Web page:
The Supreme Court concludes arguments on President Obama’s health insurance overhaul this week and whether to strike down the health insurance reform measures.
Signed into law by President Obama two years ago, The Patient Protection and Affordable Care Act — commonly referred to as “Obamacare,” is designed to reform the American healthcare system. The law requires individuals not covered by employers or government-sponsored insurance plans to purchase health insurance or pay a penalty. This is what is called the “individual mandate.” The act also increases insurance coverage of pre-existing conditions and expands access to insurance to 30 million uninsured citizens.
At the heart of the debate is the requirement that Americans carry health insurance or pay a penalty. Opponents claim that requiring citizens to pay for health insurance is unconstitutional.
The National Federation of Independent Business (NFIB) is arguing against the “individual mandate” of the Affordable Care Act. According to an article by Emily Maltby and Angus Loten of The Wall Street Journal, the:
“NFIB, a conservative-leaning small-business lobby based in Washington, D.C., spent more than $1.2 million total on the lawsuit in 2010 alone.”
Many small business owners claim that if they are required to pay for their employees’ healthcare costs they would not have sufficient cash flow for operating costs and would be forced to close their doors. The last thing that the American economy needs, at a time when the recovery from the Great Recession is still so fragile, is a law that increases the cost structure of small companies.
The Supreme Court could strike down the individual mandate. However, in doing so, two important and politically popular sections of it would suffer: the rule that prevents insurers from declining coverage or charging higher rates due to pre-existing medical conditions.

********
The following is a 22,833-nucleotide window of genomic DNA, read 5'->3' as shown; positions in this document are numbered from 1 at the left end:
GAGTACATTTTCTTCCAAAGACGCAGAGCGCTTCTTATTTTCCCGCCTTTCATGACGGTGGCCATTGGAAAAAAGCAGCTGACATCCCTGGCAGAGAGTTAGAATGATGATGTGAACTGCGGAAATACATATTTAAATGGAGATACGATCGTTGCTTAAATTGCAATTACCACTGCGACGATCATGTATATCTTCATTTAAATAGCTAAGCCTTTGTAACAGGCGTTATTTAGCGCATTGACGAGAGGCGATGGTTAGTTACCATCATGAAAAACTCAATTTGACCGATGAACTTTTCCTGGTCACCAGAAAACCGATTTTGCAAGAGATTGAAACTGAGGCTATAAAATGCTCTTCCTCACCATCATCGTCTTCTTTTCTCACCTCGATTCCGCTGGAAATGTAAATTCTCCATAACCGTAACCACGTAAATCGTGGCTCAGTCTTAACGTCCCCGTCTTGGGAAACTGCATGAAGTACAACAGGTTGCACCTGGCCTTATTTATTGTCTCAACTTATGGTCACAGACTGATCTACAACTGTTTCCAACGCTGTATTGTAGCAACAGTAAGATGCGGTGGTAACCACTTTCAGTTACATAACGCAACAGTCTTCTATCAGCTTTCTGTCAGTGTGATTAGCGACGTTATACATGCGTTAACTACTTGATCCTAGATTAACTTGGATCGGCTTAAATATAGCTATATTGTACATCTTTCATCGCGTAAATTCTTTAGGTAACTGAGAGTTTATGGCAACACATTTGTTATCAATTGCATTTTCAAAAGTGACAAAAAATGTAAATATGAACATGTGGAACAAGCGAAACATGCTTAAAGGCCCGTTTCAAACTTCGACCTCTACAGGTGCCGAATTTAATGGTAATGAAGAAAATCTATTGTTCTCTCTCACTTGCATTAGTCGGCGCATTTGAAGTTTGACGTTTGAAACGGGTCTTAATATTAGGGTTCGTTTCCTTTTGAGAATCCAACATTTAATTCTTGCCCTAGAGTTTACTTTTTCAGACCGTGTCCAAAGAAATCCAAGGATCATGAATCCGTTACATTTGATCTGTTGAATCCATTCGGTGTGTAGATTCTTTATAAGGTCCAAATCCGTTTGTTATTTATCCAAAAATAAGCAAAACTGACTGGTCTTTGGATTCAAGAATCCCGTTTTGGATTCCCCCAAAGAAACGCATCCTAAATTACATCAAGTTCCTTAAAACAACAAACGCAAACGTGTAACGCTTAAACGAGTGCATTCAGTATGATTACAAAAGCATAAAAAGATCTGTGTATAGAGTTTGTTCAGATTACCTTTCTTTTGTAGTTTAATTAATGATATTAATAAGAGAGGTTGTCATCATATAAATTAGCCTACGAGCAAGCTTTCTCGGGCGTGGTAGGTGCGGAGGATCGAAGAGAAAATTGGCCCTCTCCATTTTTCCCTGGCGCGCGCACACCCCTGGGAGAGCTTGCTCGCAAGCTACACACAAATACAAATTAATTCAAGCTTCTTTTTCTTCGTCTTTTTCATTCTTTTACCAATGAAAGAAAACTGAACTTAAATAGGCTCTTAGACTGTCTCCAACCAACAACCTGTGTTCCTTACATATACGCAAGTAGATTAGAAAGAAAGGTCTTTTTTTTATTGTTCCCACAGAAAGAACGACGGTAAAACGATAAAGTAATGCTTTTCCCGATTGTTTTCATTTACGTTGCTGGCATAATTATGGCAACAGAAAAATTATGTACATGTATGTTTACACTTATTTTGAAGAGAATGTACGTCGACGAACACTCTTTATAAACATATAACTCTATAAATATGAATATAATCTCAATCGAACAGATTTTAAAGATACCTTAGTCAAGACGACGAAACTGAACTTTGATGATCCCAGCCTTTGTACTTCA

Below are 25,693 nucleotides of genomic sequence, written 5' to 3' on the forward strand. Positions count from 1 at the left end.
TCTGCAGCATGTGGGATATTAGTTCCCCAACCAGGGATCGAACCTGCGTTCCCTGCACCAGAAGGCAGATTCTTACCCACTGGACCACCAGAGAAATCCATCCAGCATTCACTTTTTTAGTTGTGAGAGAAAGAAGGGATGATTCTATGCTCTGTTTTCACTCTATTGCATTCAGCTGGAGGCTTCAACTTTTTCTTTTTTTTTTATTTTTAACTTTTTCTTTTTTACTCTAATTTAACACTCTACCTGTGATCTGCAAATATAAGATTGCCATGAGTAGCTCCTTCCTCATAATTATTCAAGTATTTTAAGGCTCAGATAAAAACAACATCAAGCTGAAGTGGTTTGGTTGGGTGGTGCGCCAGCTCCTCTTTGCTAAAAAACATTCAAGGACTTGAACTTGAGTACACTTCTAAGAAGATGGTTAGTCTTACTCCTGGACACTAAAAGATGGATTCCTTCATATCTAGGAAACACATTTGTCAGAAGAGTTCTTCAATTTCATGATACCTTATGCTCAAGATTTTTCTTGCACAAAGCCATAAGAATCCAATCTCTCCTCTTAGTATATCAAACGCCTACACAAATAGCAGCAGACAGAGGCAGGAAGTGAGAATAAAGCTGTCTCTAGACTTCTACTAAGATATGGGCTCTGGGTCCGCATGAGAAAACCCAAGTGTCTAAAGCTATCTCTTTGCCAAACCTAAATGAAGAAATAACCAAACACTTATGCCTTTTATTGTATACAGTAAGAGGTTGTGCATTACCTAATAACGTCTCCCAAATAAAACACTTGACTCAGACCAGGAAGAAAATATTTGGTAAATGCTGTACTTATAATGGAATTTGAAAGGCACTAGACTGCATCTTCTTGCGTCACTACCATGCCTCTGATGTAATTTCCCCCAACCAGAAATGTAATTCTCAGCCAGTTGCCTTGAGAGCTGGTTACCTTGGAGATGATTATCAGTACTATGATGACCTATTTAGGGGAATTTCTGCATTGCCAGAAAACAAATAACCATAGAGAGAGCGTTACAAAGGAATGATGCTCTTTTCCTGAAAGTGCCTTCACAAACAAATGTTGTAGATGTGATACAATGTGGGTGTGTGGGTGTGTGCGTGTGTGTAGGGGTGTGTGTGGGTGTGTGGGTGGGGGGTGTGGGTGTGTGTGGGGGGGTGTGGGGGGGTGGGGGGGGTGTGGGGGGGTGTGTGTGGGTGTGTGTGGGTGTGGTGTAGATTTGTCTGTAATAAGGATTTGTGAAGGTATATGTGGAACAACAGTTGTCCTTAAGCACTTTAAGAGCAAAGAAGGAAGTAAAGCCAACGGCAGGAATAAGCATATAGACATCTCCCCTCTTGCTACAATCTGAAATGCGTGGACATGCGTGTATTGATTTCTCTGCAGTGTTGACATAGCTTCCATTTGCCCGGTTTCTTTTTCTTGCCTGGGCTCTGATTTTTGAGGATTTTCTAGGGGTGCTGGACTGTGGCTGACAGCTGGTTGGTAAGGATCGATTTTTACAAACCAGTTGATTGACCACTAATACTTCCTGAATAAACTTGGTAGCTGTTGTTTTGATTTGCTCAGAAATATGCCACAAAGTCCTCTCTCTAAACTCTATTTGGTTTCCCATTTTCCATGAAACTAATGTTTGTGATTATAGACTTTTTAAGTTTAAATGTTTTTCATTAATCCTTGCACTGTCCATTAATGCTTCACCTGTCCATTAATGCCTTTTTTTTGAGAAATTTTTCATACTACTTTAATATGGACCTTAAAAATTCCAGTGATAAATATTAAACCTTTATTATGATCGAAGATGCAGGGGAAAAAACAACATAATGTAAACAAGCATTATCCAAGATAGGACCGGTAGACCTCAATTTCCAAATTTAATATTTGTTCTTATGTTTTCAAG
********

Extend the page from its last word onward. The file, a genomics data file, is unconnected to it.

I agree that something must be done about the healthcare system. As many physicians tell us, they are squeezed on both side of the accounting ledger. Operating costs — including ever-rising malpractice insurances rates — keep rising. Additionally, those who are still paying off medical school loans have an added financial burden.
Further, the government has mandated that health care providers transition from paper patient records to electronic medical records by 2014. While there are many benefits to having digital records, it is time-consuming and costly. Converting to digitized patient records can run in the tens of thousands of dollars, depending on the size of the medical practice.
Meanwhile, numerous insurance companies no longer pay in 30, 60 or 90 days, they take 120 or more to settle claims. Medicare pays sooner, but the reimbursement rates are capped. If, for example, a visit or a procedure is capped at $70, it is not fair to doctors in places like New York, New Jersey, Philadelphia, LA or Boston, where overall operating costs are so much higher than in less densely populated areas. What’s worse is that private insurers tend to mirror Medicare rates.
Clearly something has to be done to prevent physicians from going broke while enabling small businesses to thrive.
It is no secret my support for small business owners and my belief that entrepreneurship is indeed the way to grow the economy. Placing the healthcare cost burden on small businesses will suppress the number of jobs that they are able to create.
We need to bring tort reforms to control the cost of malpractice insurance premiums for doctors, as well as cap the healthcare premium increase which small businesses have to pay on a yearly basis.
Obamacare Photo via Shutterstock
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There are so many obstacles in the face of Small Business, it looks like adding this white elephant is another one.
The single group that has saved the economy everytime is for the first time in our history looking down the barrel of a gun.
If the government pulls this trigger there will be nothing they can do to get the economy off its butt.
Read the book “The Last Will and Testament of Small Business”
to help avoid this .
Small businesses with < 50 people (over 95% of US employers) are exempt.